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2,500-Year-Old Pottery Fragment May Depict Jokester Deity

Monday, March 25, 2019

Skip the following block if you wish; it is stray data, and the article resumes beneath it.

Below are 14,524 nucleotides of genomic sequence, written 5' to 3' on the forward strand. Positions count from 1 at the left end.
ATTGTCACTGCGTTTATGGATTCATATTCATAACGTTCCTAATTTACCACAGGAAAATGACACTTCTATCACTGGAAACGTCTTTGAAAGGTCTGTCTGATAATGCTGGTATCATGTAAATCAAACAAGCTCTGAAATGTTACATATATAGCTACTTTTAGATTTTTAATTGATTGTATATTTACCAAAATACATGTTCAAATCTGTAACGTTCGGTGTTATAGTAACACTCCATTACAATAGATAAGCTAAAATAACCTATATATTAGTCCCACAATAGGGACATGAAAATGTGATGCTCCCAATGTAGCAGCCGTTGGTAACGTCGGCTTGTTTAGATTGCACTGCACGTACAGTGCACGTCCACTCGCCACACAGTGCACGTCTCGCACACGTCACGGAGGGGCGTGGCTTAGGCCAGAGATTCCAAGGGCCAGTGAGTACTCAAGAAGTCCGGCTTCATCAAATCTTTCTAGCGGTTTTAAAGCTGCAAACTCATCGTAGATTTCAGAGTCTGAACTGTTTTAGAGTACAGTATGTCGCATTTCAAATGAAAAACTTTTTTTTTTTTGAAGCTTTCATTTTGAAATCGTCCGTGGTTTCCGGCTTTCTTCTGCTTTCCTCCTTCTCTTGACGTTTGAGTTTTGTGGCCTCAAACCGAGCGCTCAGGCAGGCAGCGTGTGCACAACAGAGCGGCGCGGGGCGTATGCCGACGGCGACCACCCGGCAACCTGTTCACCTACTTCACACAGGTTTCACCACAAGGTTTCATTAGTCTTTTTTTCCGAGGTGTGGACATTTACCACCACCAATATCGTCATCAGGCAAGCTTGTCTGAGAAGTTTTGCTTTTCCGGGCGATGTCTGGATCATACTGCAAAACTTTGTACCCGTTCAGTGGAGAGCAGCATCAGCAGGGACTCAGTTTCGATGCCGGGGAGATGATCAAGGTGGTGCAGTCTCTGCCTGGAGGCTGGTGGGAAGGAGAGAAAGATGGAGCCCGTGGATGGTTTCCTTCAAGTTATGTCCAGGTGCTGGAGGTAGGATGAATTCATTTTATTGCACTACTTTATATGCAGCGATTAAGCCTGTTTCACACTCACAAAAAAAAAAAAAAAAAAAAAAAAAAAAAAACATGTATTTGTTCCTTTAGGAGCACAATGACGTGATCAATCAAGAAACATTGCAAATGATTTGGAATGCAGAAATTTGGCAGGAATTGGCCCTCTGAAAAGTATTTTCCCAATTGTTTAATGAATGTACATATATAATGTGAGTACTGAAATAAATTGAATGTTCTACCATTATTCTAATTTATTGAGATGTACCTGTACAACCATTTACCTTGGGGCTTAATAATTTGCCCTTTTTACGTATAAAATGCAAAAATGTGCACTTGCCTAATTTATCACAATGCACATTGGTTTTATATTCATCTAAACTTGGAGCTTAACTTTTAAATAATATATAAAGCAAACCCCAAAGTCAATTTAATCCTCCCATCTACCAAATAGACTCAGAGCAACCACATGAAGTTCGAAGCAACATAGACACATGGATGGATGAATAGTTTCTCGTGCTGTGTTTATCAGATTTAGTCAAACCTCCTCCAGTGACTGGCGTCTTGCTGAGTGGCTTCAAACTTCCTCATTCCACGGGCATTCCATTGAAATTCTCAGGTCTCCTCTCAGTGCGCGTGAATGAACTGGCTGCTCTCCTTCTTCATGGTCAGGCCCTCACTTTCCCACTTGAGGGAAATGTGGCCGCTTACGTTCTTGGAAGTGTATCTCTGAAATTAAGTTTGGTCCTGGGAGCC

Jerusalem Bes vesselJERUSALEM, ISRAEL—According to a report in The Times of Israel, a Persian-period fragment of a pottery vessel bearing the image of a deity named Bes has been discovered in a refuse pit in City of David National Park. Yuval Gadot of Tel Aviv University and Yiftah Shalev of the Israel Antiquities Authority explained that Bes, a character from Egyptian mythology, was often depicted as a fat, bearded dwarf with googly eyes and a protruding tongue. The god was also sometimes portrayed as a slim jester wearing a feathered hat. Bes was thought to drive away evil spirits with laughter, and was considered the protector of households, children, mothers, and women giving birth. Similar Bes vessels have been found in Persian-period settlements along the Mediterranean coast, and are thought to have been carried there by Egyptian traders. This fragment, the first depiction of Bes discovered in Jerusalem, shows two wide-open eyes, a nose, one ear, and a corner of a mouth. To read about Bes' presence in tattoos, go to “Ancient Tattoos: Faience Figurine and Bowl.”

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